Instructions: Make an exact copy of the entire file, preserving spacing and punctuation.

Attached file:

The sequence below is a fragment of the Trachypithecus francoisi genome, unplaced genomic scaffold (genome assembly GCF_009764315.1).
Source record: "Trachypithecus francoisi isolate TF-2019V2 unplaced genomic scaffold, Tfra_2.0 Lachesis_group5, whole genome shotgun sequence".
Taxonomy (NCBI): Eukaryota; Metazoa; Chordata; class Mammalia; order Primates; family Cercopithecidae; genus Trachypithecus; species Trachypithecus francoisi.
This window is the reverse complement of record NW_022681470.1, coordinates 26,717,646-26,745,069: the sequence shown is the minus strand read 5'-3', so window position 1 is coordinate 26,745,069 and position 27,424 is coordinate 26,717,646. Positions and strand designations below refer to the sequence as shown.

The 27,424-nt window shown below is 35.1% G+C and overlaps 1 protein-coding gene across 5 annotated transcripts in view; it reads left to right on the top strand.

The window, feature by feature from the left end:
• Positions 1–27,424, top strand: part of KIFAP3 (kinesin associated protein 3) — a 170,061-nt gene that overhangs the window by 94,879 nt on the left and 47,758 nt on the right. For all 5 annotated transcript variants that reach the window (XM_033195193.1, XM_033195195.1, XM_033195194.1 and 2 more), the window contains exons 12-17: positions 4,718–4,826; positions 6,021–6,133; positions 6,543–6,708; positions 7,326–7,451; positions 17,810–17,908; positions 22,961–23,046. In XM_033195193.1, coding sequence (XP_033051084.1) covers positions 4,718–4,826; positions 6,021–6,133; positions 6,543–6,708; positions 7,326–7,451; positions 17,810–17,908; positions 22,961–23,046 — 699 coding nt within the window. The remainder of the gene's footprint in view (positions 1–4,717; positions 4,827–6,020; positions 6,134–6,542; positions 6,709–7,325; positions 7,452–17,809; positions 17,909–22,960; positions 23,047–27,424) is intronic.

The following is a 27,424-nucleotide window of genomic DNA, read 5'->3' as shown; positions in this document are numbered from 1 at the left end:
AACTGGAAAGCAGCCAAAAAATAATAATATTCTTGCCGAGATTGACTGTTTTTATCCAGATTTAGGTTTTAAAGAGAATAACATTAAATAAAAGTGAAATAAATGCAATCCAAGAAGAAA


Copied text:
The sequence below is a fragment of the Trachypithecus francoisi genome, unplaced genomic scaffold (genome assembly GCF_009764315.1).
Source record: "Trachypithecus francoisi isolate TF-2019V2 unplaced genomic scaffold, Tfra_2.0 Lachesis_group5, whole genome shotgun sequence".
Taxonomy (NCBI): Eukaryota; Metazoa; Chordata; class Mammalia; order Primates; family Cercopithecidae; genus Trachypithecus; species Trachypithecus francoisi.
This window is the reverse complement of record NW_022681470.1, coordinates 26,717,646-26,745,069: the sequence shown is the minus strand read 5'-3', so window position 1 is coordinate 26,745,069 and position 27,424 is coordinate 26,717,646. Positions and strand designations below refer to the sequence as shown.

The 27,424-nt window shown below is 35.1% G+C and overlaps 1 protein-coding gene across 5 annotated transcripts in view; it reads left to right on the top strand.

The window, feature by feature from the left end:
• Positions 1–27,424, top strand: part of KIFAP3 (kinesin associated protein 3) — a 170,061-nt gene that overhangs the window by 94,879 nt on the left and 47,758 nt on the right. For all 5 annotated transcript variants that reach the window (XM_033195193.1, XM_033195195.1, XM_033195194.1 and 2 more), the window contains exons 12-17: positions 4,718–4,826; positions 6,021–6,133; positions 6,543–6,708; positions 7,326–7,451; positions 17,810–17,908; positions 22,961–23,046. In XM_033195193.1, coding sequence (XP_033051084.1) covers positions 4,718–4,826; positions 6,021–6,133; positions 6,543–6,708; positions 7,326–7,451; positions 17,810–17,908; positions 22,961–23,046 — 699 coding nt within the window. The remainder of the gene's footprint in view (positions 1–4,717; positions 4,827–6,020; positions 6,134–6,542; positions 6,709–7,325; positions 7,452–17,809; positions 17,909–22,960; positions 23,047–27,424) is intronic.

The following is a 27,424-nucleotide window of genomic DNA, read 5'->3' as shown; positions in this document are numbered from 1 at the left end:
AACTGGAAAGCAGCCAAAAAATAATAATATTCTTGCCGAGATTGACTGTTTTTATCCAGATTTAGGTTTTAAAGAGAATAACATTAAATAAAAGTGAAATAAATGCAATCCAAGAAGAAA